Caterpillar will install no-doze system for mining trucks

May 30, 2013 by Nancy Owano weblog

(Phys.org) —Construction and mining equipment company Caterpillar, in a deal with an Australia based technology company, will use fatigue-fighting alert systems in mining vehicles. The technology company, Seeing Machines, has provided Caterpillar with a solution that focuses on eye and face tracking. The system is a combination of sensors, alarms and software to make sure a driver is not about to nod off. The technology aims to prevent accidents caused by fatigue. Driver Safety Solution (DSS) is the name of the technology, which makes use of eye tracking algorithms to detect sleepiness and distraction. The DSS solution, by the very nature of urgent response requirements, monitors and manages alerts real-time. DSS uses a console-mounted camera to detect the state of drowsiness.

A remote sensor on the dashboard observes the operator's eyes while driving. The truck cabs are fitted with an infrared lamp, with light invisible to humans, but allowing the camera to see in the dark and through the driver's' safety glasses. An and GPS chip confirm the truck is being driven at the time, and the computer behind the driver's seat processes data. The system can tell if there is an onset of "micro-sleep." This is when a fatigued person passes out for even a fraction of a second to half a minute, before waking and without realizing any such micro-sleep had taken place.

This video is not supported by your browser at this time.

As soon as the computer software recognizes micro-sleep, it can trigger an audio alarm and there is also a motor built into the driver's seat to vibrate and rouse the driver. Site dispatchers are notified as well and the support staff can view a video feed of the driver's eyes and get data about behavior. Newmont Mining carried out trials and a Newmont Mining spokesperson told the BBC it believed DSS had reduced fatigue-related incidents by 90 percent at a Nevada site trial.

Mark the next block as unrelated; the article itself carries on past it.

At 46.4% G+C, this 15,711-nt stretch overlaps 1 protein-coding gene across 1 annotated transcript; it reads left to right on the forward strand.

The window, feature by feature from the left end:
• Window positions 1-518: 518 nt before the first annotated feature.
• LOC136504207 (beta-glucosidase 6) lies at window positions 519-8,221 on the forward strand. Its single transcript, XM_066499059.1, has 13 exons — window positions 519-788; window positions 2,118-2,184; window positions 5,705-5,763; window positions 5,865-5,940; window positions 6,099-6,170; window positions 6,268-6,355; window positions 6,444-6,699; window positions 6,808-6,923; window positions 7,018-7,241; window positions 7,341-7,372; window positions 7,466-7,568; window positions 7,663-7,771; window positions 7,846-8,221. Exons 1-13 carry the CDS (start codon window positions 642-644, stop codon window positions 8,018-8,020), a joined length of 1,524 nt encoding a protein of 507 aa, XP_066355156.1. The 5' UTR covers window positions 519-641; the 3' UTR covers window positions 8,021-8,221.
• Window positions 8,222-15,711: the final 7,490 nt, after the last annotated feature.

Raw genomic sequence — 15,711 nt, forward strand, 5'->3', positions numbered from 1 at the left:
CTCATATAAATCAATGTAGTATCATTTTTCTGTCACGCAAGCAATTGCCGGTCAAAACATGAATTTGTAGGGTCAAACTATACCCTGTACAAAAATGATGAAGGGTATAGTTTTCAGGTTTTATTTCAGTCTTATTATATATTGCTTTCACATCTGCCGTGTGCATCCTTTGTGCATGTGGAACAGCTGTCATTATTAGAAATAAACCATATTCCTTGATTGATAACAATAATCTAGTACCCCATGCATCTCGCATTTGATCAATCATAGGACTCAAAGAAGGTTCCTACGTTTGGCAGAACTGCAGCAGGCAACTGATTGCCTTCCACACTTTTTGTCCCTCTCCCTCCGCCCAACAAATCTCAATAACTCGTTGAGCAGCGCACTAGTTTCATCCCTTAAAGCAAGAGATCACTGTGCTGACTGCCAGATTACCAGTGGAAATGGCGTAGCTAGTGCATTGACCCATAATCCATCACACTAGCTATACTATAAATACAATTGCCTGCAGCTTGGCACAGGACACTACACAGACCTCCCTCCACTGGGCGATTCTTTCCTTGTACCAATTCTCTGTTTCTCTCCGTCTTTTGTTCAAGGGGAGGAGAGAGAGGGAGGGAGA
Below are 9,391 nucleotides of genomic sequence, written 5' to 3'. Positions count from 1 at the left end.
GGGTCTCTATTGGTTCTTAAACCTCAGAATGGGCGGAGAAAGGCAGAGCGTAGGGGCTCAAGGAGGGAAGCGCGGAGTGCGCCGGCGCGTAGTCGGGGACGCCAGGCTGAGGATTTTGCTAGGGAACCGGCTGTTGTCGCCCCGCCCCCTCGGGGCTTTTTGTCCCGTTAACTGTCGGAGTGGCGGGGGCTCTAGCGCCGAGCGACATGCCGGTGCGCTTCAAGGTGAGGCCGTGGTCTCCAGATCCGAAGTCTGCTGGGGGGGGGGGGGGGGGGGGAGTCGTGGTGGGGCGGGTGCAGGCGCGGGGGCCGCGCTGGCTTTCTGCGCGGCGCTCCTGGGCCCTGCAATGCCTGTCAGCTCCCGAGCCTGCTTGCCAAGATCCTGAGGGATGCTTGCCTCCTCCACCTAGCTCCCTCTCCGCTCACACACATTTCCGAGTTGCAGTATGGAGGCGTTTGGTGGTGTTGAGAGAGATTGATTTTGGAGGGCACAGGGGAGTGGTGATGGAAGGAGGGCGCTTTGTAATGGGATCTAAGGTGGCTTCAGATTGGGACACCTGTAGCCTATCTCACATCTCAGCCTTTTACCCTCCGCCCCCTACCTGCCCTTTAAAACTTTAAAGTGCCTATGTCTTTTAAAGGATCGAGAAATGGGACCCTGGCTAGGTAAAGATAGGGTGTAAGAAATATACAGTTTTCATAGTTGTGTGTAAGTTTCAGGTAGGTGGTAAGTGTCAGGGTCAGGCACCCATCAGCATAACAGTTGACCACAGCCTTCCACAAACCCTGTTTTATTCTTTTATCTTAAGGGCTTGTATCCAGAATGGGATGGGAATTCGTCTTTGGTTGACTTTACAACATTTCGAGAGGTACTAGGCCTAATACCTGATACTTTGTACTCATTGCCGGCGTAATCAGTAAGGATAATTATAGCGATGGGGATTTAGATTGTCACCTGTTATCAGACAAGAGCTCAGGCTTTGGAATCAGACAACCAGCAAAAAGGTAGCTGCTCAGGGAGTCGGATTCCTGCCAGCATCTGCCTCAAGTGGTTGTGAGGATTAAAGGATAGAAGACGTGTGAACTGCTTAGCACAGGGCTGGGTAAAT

Advantages of the DSS include its ease of use, in that it does not require calibration; the driver does not need any special equipment, and simply gets behind the wheel, unimpeded. The DSS system works if an operator wears tinted safety glasses or prescription eyewear.

Explore further: Tailored 'activity coaching' by smartphone

More information: www.seeingmachines.com/product/dss/

Related Stories

Dartmouth smartphone app targets driver safety

Sep 26, 2012

"CarSafe" is a driver safety app that detects dangerous driving behavior using dual-cameras on smartphones. This is the latest smartphone app to come out of Dartmouth and is featured in the September 25 NewScientist. The ...

Audi plans next-level tech for smarter driving

Apr 19, 2013

(Phys.org) —Audi, along with several U.S. universities, has been studying what contributes to road accidents, what can avert accidents, and the right technology systems that can keep drivers on track. According ...

Detecting drivers in microsleep with infrared LED

Oct 20, 2010

A new infrared light-emitting diode (IR-LED) from the Siemens subsidiary Osram Opto Semiconductors is designed to help recognize the hazardous microsleep that affects motorists. In addition to the IR-LED, ...

Recommended for you

When emotions control objects

14 hours ago

Dimming a light, immersive playing on a computer, and tracking yoga exercises in real time – sensors developed by SmartCardia use various vital signs to transmit data to a host of everyday objects.

Tailored 'activity coaching' by smartphone

Oct 17, 2014

Today's smartphone user can obtain a lot of data about his or her health, thanks to built-in or separate sensors. Researcher Harm op den Akker of the University of Twente (CTIT Institute) now takes this health ...

WASP has printer, will travel, to make houses

Oct 16, 2014

At Maker Faire Rome, an Italian 3D printer company is demonstrating a tall, portable machine that will bring 3D-printed dwellings to impoverished countries. WASP has been exploring low-cost solutions to ...

User comments : 0